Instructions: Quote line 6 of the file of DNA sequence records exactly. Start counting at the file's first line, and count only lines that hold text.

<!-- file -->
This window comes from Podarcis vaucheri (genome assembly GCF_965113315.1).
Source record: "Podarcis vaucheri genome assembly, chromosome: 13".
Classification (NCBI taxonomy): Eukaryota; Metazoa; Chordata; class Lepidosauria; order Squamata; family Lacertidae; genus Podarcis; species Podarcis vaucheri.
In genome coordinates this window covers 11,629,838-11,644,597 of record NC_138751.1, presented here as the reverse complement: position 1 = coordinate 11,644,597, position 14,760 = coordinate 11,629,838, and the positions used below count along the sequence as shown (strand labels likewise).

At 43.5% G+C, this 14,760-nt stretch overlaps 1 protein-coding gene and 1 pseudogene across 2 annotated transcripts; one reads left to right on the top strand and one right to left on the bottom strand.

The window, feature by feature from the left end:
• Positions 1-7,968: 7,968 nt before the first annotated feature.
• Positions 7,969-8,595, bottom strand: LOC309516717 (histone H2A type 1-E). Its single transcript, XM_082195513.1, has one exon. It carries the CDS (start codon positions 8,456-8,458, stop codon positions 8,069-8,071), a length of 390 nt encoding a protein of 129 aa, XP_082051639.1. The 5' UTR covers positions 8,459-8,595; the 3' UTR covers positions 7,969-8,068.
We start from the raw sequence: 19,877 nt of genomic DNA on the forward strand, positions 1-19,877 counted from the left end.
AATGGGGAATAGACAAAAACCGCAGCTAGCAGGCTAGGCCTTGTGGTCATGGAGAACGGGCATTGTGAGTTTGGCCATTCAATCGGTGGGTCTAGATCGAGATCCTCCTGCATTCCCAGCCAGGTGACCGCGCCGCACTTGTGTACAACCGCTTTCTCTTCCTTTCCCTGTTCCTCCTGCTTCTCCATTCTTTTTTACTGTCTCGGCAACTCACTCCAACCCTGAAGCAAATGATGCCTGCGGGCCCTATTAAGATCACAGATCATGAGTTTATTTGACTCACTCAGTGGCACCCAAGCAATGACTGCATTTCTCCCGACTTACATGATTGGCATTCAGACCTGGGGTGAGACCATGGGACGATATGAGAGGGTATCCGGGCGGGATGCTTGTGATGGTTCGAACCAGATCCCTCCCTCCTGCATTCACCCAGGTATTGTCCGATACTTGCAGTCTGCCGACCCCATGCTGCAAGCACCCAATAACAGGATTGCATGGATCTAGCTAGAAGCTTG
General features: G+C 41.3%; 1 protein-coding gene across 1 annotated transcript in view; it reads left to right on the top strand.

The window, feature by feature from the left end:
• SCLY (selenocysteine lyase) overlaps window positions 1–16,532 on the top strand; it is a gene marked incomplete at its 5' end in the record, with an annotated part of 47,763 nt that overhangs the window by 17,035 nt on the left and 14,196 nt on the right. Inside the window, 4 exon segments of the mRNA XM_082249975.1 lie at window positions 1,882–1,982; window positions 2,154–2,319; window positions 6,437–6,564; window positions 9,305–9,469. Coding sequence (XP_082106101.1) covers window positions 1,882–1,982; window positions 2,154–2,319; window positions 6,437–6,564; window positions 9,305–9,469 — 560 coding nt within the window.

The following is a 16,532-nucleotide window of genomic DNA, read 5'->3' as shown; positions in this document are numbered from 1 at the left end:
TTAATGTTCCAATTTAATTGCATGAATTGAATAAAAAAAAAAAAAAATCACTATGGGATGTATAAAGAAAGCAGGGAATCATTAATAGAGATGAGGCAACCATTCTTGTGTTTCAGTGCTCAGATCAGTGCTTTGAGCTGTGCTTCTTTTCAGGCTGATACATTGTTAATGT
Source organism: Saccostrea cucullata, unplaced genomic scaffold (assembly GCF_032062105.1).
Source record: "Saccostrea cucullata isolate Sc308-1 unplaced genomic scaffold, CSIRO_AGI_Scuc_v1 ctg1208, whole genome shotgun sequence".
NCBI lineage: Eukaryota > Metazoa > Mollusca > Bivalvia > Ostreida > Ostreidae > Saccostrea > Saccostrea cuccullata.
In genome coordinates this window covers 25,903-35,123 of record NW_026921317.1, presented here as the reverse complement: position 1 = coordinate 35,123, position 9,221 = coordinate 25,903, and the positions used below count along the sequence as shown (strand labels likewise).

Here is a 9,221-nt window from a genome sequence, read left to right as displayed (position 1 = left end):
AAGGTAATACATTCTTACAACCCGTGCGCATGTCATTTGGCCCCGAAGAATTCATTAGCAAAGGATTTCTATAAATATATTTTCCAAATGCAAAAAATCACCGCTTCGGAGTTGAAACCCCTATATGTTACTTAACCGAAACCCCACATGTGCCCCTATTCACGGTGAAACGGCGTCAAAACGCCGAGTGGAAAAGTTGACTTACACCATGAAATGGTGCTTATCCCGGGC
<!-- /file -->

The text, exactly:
The window, feature by feature from the left end: